So let me understand Gov. Andrew M. Cuomo’s actions related to indoor dining in New York City ["NYC indoor dining to be halted," News, Dec. 12]. He himself stated that 74% of new COVID-19 cases have been traced to small home gatherings, and only 1.43% traced to restaurants. What does the governor do with these statistics? He announced that starting on Dec. 14 all indoor dining in the city will be halted. I sincerely doubt that anyone can make any sense of this uncalled-for overreaction to Cuomo’s own statistics. I believe his actions in this case are contrary to logic. It seems to me that the governor wants to show voters he is doing "something," even if that "something" is illogical and counterproductive. Governor, stop pandering for future support and votes. Do what’s statistically right, not what is absurd.
I am going to try to keep my anger in check as I respond to the letter "Biden to get credit for Trump vaccine" [Dec. 17]. Let’s start with the obvious — it’s not the Trump vaccine, but it sure is the Trump pandemic. If you want to give credit, give it where it’s due. President Donald Trump lied to the American people from the start about the dangers of COVID-19. He downplayed in public what he admitted on tape in private: This would be deadly. In my view, to suggest otherwise is to perpetuate the lies we have dealt with for four tortuous years. President-elect Joe Biden will not get the "credit." The scientific community will, and rightly so.
I guess it’s out of the question for Newsday and the rest of the "drive-by media" to give President Donald Trump any accolades for his amazing accomplishment of getting a COVID-19 vaccine in miracle time ["First vaccines administered," News, Dec. 15]. Only history will tell the accomplishments of this man as described in Attorney General William Barr’s resignation letter, which Newsday did not publish.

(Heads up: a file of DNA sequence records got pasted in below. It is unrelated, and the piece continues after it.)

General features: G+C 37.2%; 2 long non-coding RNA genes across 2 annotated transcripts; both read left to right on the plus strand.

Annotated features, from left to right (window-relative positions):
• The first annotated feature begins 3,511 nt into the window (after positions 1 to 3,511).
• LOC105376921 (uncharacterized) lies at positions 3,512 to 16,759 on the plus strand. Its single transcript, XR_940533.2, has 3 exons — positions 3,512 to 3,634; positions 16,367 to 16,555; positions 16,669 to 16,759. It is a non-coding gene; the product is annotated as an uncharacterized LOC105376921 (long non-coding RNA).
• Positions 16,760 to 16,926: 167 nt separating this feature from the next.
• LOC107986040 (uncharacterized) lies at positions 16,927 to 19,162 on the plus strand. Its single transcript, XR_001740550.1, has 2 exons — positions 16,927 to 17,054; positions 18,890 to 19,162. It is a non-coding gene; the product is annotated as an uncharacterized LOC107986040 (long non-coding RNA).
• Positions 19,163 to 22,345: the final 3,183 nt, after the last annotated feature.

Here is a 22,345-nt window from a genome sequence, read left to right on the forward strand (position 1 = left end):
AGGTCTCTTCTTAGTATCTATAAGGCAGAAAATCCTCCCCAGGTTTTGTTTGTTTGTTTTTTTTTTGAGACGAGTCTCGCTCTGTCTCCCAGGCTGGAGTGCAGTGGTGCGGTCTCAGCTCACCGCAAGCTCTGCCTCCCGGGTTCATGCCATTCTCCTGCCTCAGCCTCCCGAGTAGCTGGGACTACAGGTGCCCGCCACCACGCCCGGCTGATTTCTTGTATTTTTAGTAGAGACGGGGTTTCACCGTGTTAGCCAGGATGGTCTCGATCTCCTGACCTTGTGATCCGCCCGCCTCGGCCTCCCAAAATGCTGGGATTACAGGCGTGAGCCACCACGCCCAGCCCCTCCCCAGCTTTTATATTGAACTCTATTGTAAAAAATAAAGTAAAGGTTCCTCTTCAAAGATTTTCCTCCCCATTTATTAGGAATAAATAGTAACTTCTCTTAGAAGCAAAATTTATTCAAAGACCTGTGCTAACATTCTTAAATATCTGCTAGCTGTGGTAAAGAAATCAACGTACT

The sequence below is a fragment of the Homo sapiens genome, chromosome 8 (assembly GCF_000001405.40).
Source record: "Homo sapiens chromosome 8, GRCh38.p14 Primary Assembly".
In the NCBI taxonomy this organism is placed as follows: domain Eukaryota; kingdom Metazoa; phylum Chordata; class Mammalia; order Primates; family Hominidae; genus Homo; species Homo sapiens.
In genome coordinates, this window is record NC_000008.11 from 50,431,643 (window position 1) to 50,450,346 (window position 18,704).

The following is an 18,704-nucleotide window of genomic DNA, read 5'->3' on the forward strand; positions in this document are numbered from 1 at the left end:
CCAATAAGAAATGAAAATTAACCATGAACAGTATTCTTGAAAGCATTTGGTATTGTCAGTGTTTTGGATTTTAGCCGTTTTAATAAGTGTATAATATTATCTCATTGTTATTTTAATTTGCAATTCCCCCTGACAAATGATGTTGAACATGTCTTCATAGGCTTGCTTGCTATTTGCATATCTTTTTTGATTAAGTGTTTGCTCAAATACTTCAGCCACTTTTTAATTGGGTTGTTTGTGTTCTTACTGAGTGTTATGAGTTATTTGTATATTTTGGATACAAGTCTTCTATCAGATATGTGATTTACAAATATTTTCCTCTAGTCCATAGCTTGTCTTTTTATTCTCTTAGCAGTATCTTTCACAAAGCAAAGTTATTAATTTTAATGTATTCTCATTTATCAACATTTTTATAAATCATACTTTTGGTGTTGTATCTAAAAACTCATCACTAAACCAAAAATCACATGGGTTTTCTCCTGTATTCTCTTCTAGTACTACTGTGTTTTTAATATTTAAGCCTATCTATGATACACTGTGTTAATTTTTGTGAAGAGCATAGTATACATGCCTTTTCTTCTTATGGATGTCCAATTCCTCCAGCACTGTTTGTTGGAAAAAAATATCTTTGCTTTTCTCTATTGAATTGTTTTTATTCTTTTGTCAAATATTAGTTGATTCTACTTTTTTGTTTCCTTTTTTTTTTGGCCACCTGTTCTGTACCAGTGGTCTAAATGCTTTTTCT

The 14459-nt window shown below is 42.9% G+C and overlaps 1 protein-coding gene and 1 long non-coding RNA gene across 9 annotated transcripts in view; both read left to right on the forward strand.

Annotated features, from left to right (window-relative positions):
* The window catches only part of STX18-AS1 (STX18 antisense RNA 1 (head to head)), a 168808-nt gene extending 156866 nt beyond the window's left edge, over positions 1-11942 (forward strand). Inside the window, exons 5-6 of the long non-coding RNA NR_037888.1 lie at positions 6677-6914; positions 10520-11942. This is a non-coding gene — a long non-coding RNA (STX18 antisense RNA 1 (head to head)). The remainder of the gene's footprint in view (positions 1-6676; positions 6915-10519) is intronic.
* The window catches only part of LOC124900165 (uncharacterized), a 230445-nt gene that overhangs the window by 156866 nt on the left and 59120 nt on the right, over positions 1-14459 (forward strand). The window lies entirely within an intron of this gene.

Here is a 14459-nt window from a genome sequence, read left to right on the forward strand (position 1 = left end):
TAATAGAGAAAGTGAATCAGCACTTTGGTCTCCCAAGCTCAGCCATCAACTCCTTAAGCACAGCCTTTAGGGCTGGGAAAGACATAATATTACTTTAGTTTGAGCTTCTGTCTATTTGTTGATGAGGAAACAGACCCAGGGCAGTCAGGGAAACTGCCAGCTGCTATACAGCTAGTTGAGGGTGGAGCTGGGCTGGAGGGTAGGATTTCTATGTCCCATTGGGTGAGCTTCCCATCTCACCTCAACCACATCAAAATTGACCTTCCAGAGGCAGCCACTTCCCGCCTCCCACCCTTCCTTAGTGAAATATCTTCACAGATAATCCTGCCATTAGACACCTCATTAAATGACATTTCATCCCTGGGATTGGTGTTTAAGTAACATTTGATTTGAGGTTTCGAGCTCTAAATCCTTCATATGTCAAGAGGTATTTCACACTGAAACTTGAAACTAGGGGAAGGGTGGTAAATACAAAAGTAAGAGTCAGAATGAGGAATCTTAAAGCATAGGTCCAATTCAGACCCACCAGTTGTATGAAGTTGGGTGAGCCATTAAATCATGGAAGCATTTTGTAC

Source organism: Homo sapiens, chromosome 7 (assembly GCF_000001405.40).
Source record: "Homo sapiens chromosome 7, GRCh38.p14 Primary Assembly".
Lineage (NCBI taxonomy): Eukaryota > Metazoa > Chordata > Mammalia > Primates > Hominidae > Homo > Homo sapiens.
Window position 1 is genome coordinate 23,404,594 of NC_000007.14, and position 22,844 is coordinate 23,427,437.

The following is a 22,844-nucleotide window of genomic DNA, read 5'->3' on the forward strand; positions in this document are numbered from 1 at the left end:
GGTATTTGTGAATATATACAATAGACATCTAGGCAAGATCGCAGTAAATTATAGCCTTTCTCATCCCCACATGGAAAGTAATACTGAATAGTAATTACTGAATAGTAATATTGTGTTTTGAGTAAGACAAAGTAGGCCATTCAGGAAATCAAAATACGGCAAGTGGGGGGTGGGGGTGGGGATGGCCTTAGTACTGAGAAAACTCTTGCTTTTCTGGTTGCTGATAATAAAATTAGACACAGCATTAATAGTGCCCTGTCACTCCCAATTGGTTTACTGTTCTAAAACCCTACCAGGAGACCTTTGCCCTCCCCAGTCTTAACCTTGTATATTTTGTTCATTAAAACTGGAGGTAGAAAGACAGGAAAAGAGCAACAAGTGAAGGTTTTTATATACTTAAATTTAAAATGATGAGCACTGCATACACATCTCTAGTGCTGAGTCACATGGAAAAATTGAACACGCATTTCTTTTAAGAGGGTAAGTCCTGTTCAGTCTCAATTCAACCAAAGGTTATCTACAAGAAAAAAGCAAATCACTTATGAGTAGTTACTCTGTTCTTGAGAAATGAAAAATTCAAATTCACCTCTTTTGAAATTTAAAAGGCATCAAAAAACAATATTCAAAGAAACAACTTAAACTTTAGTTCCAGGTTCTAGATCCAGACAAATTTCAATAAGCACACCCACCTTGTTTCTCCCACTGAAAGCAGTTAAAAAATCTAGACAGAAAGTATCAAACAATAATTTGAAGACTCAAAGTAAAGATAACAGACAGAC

In an interesting juxtaposition, an article on page 4 of the Dec. 13 Newsday detailed how hospitalizations and deaths are on the rise in New York State and quoted Dr. David Battinelli, chief medical officer of Northwell Health, declaring, " ... it’s critical people continue masking, distancing" until the vaccines are widely distributed ["NY hospitalizations, deaths still on rise," News]. Fast-forward in the same edition to page 20, and one sees 11 Nassau County police officers at a crime scene in proximity to one another — and not one is wearing a mask ["Police: Man shot at elderly woman, then killed himself," News]. Obviously, not everyone is on board with the recommendation of Battinelli and so many other U.S. medical experts.
Newsday has been filled with COVID-19 news citing warnings to stay home and hunker down, especially during the holidays. Then I see the travel feature story "Getting away nearby for New Year’s Eve" [FanFare, Dec. 13]. Really? I understand that the restaurant and hospitality industries are extremely stressed, but is this the time to encourage travel, albeit nearby? This is not only contrary to advice from experts, I believe this contrariness in reporting is one of the major factors fueling the skepticism displayed by many regarding safety precautions and the new vaccine. We are all tired of the pandemic. To me, these travel feature stories simply serve to confuse, infuriate and exacerbate the us-versus-them attitudes that are so prevalent.